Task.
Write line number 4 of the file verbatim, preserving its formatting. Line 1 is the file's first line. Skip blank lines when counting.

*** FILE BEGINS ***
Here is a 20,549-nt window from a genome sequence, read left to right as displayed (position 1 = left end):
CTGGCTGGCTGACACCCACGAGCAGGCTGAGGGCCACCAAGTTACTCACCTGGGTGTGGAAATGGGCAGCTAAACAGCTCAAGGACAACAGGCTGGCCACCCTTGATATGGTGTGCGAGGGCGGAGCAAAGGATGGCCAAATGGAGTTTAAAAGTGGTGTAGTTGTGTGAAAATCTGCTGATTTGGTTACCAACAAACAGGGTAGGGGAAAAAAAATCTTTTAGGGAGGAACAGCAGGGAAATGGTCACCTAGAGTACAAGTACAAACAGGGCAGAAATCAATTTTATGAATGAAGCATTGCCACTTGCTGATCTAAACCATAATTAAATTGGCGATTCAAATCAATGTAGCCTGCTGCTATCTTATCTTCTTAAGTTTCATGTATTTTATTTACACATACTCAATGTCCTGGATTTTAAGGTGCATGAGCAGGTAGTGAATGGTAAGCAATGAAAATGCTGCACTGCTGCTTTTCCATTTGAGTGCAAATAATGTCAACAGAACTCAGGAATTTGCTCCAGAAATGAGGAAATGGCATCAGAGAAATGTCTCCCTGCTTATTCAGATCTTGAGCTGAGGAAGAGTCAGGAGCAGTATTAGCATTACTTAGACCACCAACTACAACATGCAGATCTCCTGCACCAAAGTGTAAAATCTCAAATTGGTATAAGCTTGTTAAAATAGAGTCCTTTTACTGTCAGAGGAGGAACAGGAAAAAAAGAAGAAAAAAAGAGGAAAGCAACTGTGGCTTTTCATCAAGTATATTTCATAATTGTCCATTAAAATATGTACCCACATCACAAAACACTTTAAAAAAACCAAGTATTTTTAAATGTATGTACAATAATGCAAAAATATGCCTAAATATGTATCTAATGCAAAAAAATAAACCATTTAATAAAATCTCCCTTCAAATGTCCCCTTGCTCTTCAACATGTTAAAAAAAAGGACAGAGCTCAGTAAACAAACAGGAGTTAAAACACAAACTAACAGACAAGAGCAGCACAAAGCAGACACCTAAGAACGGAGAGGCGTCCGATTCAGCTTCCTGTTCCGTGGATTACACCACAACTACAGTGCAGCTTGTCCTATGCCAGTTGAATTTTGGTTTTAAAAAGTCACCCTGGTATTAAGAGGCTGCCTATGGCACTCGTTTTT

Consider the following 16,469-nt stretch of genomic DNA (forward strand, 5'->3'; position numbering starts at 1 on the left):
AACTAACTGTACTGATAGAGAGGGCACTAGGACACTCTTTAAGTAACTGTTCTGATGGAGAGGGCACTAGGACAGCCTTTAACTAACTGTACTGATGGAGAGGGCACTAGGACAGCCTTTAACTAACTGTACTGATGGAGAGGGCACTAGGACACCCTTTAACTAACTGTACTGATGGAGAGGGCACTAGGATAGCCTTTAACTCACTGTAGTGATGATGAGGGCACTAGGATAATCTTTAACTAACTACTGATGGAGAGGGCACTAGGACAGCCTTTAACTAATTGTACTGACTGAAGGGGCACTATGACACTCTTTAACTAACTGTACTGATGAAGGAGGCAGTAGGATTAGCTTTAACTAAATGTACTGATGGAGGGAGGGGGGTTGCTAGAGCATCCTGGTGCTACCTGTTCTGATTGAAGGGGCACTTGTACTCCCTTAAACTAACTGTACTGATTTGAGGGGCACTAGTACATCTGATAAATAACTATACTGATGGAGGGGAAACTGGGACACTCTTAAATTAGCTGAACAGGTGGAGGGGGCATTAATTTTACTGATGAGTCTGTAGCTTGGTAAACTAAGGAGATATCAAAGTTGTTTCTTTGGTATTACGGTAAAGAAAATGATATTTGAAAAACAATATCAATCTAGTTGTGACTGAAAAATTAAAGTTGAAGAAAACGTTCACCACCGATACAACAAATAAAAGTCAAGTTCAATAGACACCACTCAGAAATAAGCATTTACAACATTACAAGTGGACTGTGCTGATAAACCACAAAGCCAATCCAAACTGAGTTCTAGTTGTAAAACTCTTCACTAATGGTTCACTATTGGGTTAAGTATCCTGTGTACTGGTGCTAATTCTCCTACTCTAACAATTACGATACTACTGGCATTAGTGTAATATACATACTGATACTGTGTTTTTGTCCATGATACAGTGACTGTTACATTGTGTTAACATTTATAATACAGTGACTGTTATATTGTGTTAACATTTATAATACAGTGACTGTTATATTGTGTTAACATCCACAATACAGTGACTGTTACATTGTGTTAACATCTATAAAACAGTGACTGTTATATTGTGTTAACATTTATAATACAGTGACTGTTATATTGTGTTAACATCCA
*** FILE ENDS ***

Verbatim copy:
AACTAACTGTACTGATAGAGAGGGCACTAGGACACTCTTTAAGTAACTGTTCTGATGGAGAGGGCACTAGGACAGCCTTTAACTAACTGTACTGATGGAGAGGGCACTAGGACAGCCTTTAACTAACTGTACTGATGGAGAGGGCACTAGGACACCCTTTAACTAACTGTACTGATGGAGAGGGCACTAGGATAGCCTTTAACTCACTGTAGTGATGATGAGGGCACTAGGATAATCTTTAACTAACTACTGATGGAGAGGGCACTAGGACAGCCTTTAACTAATTGTACTGACTGAAGGGGCACTATGACACTCTTTAACTAACTGTACTGATGAAGGAGGCAGTAGGATTAGCTTTAACTAAATGTACTGATGGAGGGAGGGGGGTTGCTAGAGCATCCTGGTGCTACCTGTTCTGATTGAAGGGGCACTTGTACTCCCTTAAACTAACTGTACTGATTTGAGGGGCACTAGTACATCTGATAAATAACTATACTGATGGAGGGGAAACTGGGACACTCTTAAATTAGCTGAACAGGTGGAGGGGGCATTAATTTTACTGATGAGTCTGTAGCTTGGTAAACTAAGGAGATATCAAAGTTGTTTCTTTGGTATTACGGTAAAGAAAATGATATTTGAAAAACAATATCAATCTAGTTGTGACTGAAAAATTAAAGTTGAAGAAAACGTTCACCACCGATACAACAAATAAAAGTCAAGTTCAATAGACACCACTCAGAAATAAGCATTTACAACATTACAAGTGGACTGTGCTGATAAACCACAAAGCCAATCCAAACTGAGTTCTAGTTGTAAAACTCTTCACTAATGGTTCACTATTGGGTTAAGTATCCTGTGTACTGGTGCTAATTCTCCTACTCTAACAATTACGATACTACTGGCATTAGTGTAATATACATACTGATACTGTGTTTTTGTCCATGATACAGTGACTGTTACATTGTGTTAACATTTATAATACAGTGACTGTTATATTGTGTTAACATTTATAATACAGTGACTGTTATATTGTGTTAACATCCACAATACAGTGACTGTTACATTGTGTTAACATCTATAAAACAGTGACTGTTATATTGTGTTAACATTTATAATACAGTGACTGTTATATTGTGTTAACATCCA